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What Is The Longest Day For Alzheimer’s

Longest Day Events Planned For June 17 And 18 By Alzheimers Association Iowa Chapter

Senior communities bring awareness to Alzheimer’s on ‘Longest Day’

    – The summer solstice is June 20 and there are important events being organized in eastern Iowa to draw the community’s attention to ‘The Longest Day’ for the Alzheimer’s Association.

    “The Longest Day is celebrated during the summer solstice and the day with the most light is the day we fight,” said Briget Meyer, Development Specialist and Walk Manager for the Alzheimer’s Association Iowa Chapter. “The Alzheimer’s Association uses this day to increase awareness for the 66,000 Iowans living with Alzheimer’s and other dementia.”

    Meyer adds a 16% increase has been seen in Alzheimer’s diagnoses since the pandemic began. So, this year, the events are especially important in raising funds and drawing awareness about Alzheimer’s disease.

    On Thursday, June 17, from 5:30 p.m. until 9 p.m., the city of Grundy Center will be hosting a ‘The Longest Day’ event. This will feature the town’s care centers and assisted living communities. There will be vendors, farmers markets, music, a car show and a movie in the park.

    On Friday, June 18 from 11 a.m. until 6 p.m. there will be a parking lot party in the College Square parking lot in Cedar Falls. This event will have games, vendors, a police car, a fire truck and more.

    The community is greatly encouraged to attend one or both events.

    Keep up with all events by following the Alzheimer’s Association Iowa Chapter’s Facebook page: .

    The Longest Day: A Local Fight To End Alzheimer’s

      Stuart McLeod with Charlene Bemis, development director of special events with the Alzheimers Association, holding freshly canned Longest Day Lagers.

      In 2017, Stuart McLeod planned an event to honor his sister Sara, who had been diagnosed with early-onset Alzheimers disease in 2010. Five years and a quarter of a million dollars later, family, friends and locals come together every summer to bike, kayak and celebrate their loved ones who have been touched by Alzheimers.

      The event is called The Washburn Challenge and is part of the Alzheimers Associations Longest Day, a do-it-yourself fundraiser. It starts out with a leisurely bike ride along the Shining Sea Bikeway from North Falmouth to Woods Hole. After a break for lunch, participants head back to Mr. McLeods home at the head of Waquoit Bay. From there, they launch dozens of kayaks and paddle the six miles around Washburn Island together.

      The entire day is topped off with a celebration featuring a barbecue, live music from the Cape Cod band Origin, an Alzheimers Shucks oyster station, courtesy of Island Creek Oysters, and a special Longest Day-branded beer from Moby Dick Brewery in New Bedford.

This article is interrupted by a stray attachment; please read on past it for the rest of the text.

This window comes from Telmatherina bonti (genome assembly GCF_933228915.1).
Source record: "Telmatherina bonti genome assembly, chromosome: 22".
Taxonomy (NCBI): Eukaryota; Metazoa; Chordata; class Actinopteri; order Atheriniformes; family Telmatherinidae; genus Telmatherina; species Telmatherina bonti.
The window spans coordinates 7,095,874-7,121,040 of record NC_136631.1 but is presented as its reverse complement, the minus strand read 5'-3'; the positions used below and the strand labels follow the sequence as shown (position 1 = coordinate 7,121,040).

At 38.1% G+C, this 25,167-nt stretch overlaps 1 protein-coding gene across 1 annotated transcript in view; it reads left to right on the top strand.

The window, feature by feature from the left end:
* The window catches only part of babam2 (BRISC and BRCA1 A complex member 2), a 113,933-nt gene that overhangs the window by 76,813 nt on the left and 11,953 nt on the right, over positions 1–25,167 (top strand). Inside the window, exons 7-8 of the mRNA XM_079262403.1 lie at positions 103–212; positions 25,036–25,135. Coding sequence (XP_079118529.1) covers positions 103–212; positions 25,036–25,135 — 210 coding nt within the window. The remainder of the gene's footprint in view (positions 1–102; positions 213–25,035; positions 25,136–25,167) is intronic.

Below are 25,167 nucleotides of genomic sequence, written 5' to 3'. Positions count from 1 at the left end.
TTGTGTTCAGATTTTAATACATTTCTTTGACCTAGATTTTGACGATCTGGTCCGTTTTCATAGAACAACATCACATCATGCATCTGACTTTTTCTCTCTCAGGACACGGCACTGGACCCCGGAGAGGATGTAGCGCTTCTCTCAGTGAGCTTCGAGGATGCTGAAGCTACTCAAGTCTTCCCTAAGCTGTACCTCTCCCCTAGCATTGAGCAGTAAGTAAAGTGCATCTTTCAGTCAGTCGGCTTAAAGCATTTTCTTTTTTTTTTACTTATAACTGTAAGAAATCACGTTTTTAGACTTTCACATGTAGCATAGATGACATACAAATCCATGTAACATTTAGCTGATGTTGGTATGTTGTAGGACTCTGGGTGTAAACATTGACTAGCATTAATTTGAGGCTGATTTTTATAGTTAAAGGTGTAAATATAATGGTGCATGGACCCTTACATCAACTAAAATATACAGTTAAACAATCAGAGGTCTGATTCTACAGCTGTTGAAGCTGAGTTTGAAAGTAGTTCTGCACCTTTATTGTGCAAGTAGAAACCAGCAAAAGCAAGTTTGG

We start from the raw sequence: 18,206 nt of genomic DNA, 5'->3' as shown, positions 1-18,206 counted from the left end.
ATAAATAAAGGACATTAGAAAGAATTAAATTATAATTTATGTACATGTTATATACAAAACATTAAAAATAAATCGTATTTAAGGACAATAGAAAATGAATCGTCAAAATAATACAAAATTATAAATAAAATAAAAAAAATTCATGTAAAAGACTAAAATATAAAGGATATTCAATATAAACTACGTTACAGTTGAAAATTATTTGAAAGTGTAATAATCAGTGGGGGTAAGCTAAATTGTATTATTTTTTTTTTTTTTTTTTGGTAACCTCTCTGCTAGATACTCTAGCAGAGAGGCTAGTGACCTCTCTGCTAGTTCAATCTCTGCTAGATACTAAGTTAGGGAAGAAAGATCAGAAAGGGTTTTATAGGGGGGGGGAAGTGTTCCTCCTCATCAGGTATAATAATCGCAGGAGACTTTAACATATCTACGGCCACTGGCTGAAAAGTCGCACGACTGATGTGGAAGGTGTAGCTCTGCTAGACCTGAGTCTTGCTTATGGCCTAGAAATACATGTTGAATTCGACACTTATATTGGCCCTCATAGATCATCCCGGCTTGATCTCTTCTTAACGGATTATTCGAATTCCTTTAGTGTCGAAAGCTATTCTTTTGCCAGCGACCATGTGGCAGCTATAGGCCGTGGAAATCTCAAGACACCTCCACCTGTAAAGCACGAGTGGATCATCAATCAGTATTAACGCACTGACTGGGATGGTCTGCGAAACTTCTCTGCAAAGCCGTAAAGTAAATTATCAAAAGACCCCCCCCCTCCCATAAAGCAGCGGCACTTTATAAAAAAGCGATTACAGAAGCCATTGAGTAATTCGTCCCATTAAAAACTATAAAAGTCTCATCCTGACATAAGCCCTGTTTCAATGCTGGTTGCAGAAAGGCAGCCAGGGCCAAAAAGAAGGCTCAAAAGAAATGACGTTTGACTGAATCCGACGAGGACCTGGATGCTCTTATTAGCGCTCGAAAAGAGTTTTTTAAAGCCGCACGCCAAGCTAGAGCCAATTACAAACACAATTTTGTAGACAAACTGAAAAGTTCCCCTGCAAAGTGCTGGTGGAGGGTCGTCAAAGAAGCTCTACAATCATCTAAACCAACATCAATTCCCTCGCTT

In 2019, we launched 100 kayakers on Waquoit Bay, Mr. McLeod said. People were like, whats happening here?

      For Mr. McLeod, the most rewarding part of the entire event is bringing together people who have been affected by the disease and share his mission of raising awareness.

      Fight To End Alzheimers On The Longest Day

      More than 6 million Americans, including 410,000 in New York have Alzheimers disease.

      The longest day of the year is June 20th which is also known as the summer solstice. Its the day with the most sunlight and the Alzheimers Association invites you to take part in their The Longest Day fundraiser. The event honors caregivers who dedicate themselves 24 hours a day to their patients.

      Whether youre participating at home, online, or in-person, there are various events planned to engage family and friends during The Longest Day. Even if you cannot attend the event this month, the Alzheimers Association will be having events through the end of August.

      To learn more about this years event and the central New York Alzheimers association chapter, visit ALZ.org/CNY.

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      Alzheimers Disease & The Longest Day Campaign

      Alzheimers disease, a form of dementia, is one of the most common conditions in the world. If you are someone caring for one of the 50 million people living with dementia and more than 5 million Americans living with Alzheimers disease, it is vital to understand the disease and how to provide support.

      What are the signs of Alzheimers disease?

      Dementia is a broad condition that involves the overall decline of mental abilities, especially memory. Dementia also leads to unusual behavior and trouble with reasoning and communication. Alzheimers disease is the most common type of dementia.

      Memory loss, forgetting dates or payments

      Difficulty in planning or completing tasks, even day-to-day ones

      Determining time, places, or names

      Trouble with visuals or conversations

      Experiencing mood swings like anger, frustration, anxiety, etc.

      Misplacing or losing items

      Difficulty in judgments or making decisions